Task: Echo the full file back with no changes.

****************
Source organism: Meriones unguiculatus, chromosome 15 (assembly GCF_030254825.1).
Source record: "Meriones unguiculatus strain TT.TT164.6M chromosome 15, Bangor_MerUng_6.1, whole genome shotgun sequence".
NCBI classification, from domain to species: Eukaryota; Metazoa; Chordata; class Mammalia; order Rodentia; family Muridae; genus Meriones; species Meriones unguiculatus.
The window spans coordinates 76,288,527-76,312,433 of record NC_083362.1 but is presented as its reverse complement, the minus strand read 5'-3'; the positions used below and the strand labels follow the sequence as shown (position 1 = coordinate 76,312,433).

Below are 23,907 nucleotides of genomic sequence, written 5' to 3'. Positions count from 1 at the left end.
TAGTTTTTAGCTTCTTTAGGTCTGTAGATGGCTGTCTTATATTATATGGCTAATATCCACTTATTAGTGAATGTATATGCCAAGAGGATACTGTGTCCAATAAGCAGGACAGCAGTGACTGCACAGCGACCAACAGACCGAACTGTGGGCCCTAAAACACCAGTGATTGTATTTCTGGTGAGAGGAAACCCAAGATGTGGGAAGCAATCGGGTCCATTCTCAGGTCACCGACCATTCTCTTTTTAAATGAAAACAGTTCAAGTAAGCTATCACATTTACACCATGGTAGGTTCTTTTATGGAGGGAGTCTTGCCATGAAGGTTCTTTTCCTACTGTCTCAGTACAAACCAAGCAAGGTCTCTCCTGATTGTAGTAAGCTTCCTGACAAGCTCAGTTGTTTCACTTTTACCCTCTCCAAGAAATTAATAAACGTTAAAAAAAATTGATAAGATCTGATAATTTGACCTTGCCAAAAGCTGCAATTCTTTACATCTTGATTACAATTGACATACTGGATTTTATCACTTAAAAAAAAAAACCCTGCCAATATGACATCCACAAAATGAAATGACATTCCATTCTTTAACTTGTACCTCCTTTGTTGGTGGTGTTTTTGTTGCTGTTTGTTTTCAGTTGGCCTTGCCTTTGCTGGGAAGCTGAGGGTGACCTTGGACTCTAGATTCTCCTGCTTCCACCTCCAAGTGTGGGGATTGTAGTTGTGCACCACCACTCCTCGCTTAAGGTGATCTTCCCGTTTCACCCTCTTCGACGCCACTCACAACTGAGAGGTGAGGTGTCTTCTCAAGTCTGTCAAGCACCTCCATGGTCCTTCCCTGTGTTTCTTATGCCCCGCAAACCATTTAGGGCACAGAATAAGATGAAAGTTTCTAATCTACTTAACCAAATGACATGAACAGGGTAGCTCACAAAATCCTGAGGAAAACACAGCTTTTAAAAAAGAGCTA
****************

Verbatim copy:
Source organism: Meriones unguiculatus, chromosome 15 (assembly GCF_030254825.1).
Source record: "Meriones unguiculatus strain TT.TT164.6M chromosome 15, Bangor_MerUng_6.1, whole genome shotgun sequence".
NCBI classification, from domain to species: Eukaryota; Metazoa; Chordata; class Mammalia; order Rodentia; family Muridae; genus Meriones; species Meriones unguiculatus.
The window spans coordinates 76,288,527-76,312,433 of record NC_083362.1 but is presented as its reverse complement, the minus strand read 5'-3'; the positions used below and the strand labels follow the sequence as shown (position 1 = coordinate 76,312,433).

Below are 23,907 nucleotides of genomic sequence, written 5' to 3'. Positions count from 1 at the left end.
TAGTTTTTAGCTTCTTTAGGTCTGTAGATGGCTGTCTTATATTATATGGCTAATATCCACTTATTAGTGAATGTATATGCCAAGAGGATACTGTGTCCAATAAGCAGGACAGCAGTGACTGCACAGCGACCAACAGACCGAACTGTGGGCCCTAAAACACCAGTGATTGTATTTCTGGTGAGAGGAAACCCAAGATGTGGGAAGCAATCGGGTCCATTCTCAGGTCACCGACCATTCTCTTTTTAAATGAAAACAGTTCAAGTAAGCTATCACATTTACACCATGGTAGGTTCTTTTATGGAGGGAGTCTTGCCATGAAGGTTCTTTTCCTACTGTCTCAGTACAAACCAAGCAAGGTCTCTCCTGATTGTAGTAAGCTTCCTGACAAGCTCAGTTGTTTCACTTTTACCCTCTCCAAGAAATTAATAAACGTTAAAAAAAATTGATAAGATCTGATAATTTGACCTTGCCAAAAGCTGCAATTCTTTACATCTTGATTACAATTGACATACTGGATTTTATCACTTAAAAAAAAAAACCCTGCCAATATGACATCCACAAAATGAAATGACATTCCATTCTTTAACTTGTACCTCCTTTGTTGGTGGTGTTTTTGTTGCTGTTTGTTTTCAGTTGGCCTTGCCTTTGCTGGGAAGCTGAGGGTGACCTTGGACTCTAGATTCTCCTGCTTCCACCTCCAAGTGTGGGGATTGTAGTTGTGCACCACCACTCCTCGCTTAAGGTGATCTTCCCGTTTCACCCTCTTCGACGCCACTCACAACTGAGAGGTGAGGTGTCTTCTCAAGTCTGTCAAGCACCTCCATGGTCCTTCCCTGTGTTTCTTATGCCCCGCAAACCATTTAGGGCACAGAATAAGATGAAAGTTTCTAATCTACTTAACCAAATGACATGAACAGGGTAGCTCACAAAATCCTGAGGAAAACACAGCTTTTAAAAAAGAGCTA